And the young dame stepped out, delicate,
proud, and pretty. It was easy to see that
she was Mistress JUNE, accustomed to be
served by drowsy marmots. She gave a great
feast on the longest day of the year, that
the guests might have time to partake of the
many dishes at
her table. She, indeed, kept her own
carriage ; but still she travelled in the
mail with the rest, because she wanted to
show that she was not high-minded. But she
was not without protection ; her elder
brother JULY was with her.
He was a plump young fellow, clad in summer
garments, and with a Panama hat. He had but
little baggage with him, because it was
cumbersome in the great heat ; therefore he
had only swimming-drawers, and those are not
Then came the mother herself, Madam AUGUST,
wholesale dealer in fruit, proprietress of a
large number of fishponds, and land
cultivator, in a great crinoline ; she was
fat and hot, could use her hands well, and
would herself carry out beer to the workmen
in the fields.
' In the sweat of thy face shalt thou eat
bread,' said she : ' that is written in the
Book. Afterwards one can have dancing in the
greenwood, and the harvest feasts ! '
She was a thorough housewife.
After her, a man came out of the coach, a
painter, Mr. Master-colourer. The forest had
to receive him ; the leaves were to change
their colours, but how beautifully ! when he
wished it ; soon the wood gleamed with red,
yellow, and brown. The master whistled like
the black magpie, was a quick workman, and
wound the brown green hop plants round his
beer-jug. That was an ornament for the jug,
and he had a good idea of ornament. There he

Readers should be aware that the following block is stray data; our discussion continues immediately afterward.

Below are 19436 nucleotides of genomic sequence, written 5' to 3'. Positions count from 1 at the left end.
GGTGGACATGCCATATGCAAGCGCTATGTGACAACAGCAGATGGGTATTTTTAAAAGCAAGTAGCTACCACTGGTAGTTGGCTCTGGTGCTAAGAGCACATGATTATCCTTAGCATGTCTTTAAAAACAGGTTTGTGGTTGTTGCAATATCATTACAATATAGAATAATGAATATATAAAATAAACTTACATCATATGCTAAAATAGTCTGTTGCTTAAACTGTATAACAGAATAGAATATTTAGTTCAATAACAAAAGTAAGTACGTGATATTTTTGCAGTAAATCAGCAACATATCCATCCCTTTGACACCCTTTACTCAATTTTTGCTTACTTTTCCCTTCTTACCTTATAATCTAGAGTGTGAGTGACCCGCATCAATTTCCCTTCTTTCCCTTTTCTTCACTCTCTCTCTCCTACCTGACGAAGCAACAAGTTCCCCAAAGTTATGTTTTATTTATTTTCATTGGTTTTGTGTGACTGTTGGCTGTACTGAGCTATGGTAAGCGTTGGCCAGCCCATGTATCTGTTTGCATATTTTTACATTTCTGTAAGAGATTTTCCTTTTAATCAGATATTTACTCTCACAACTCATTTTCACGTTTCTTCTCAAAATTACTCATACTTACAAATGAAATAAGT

stood with his colour pot, and that was his
A landed proprietor followed him, one who
cared for the ploughing and preparing of the
land, and also for field sports. He brought
his dog and his gun with him, and had nuts
in his game-bag. ' Crack ! crack ! ' He had
much baggage, even an English plough ; and
he spoke of farming,
but one could scarcely hear what he said,
for the coughing and gasping of his
It was NOVEMBER who came. He was very much
plagued by a cold, a violent cold, so that
he used a sheet and not a
pocket-handkerchief, and yet, he said, he
was obliged to accompany the servant girls
to their new winter places. He said he
should get rid of his cold when he went out
wood-cutting, and had to saw and split wood,
for he was master-sawyer to the firewood
guild. He spent his evenings cutting the
wooden soles for skates, for he knew, he
said, that in a few weeks there would be
occasion to use these amusing shoes.
At length appeared the last passenger, the
old Mother with her fire-stool. The old lady
was cold, but her eyes glistened like two
bright stars. She carried a flower-pot with
a little fir tree.
' This tree I will guard and cherish, that
it may grow large by Christmas Eve, and may
reach from the ground to the ceiling, and
may rear itself upward with flaming candles,
golden apples, and little carved figures.
The firestool warms like a stove. I bring
the story-book out of my pocket and read
aloud, so that all the children in the room
become quite quiet ; but the little figures
on the trees become lively, and the little
waxen angel on the top spreads out his wings
of gold leaf, flies down from his green
perch, and kisses great and small in the
room, yes, even the poor
children who stand outside, singing the
carol about the Star of Bethlehem. '
' Well, now the coach may drive away ! '
said the sentry : ' we have the whole twelve.
Let a new chaise drive up.'
'First let all the twelve come in to me,'
said the captain on duty, e one after the
other. The passports I will keep here. Each
of them is available for a month ; when that
has passed, I shall write their behaviour on
each passport. Mr. January, have the
goodness to come here.'
And Mr. January stepped forward.
When a year is passed I think I shall be
able to tell you what the twelve have
brought to me, and to you, and to all of us.
Now I do not know it, and they don't know it
themselves, probably, for we live in strange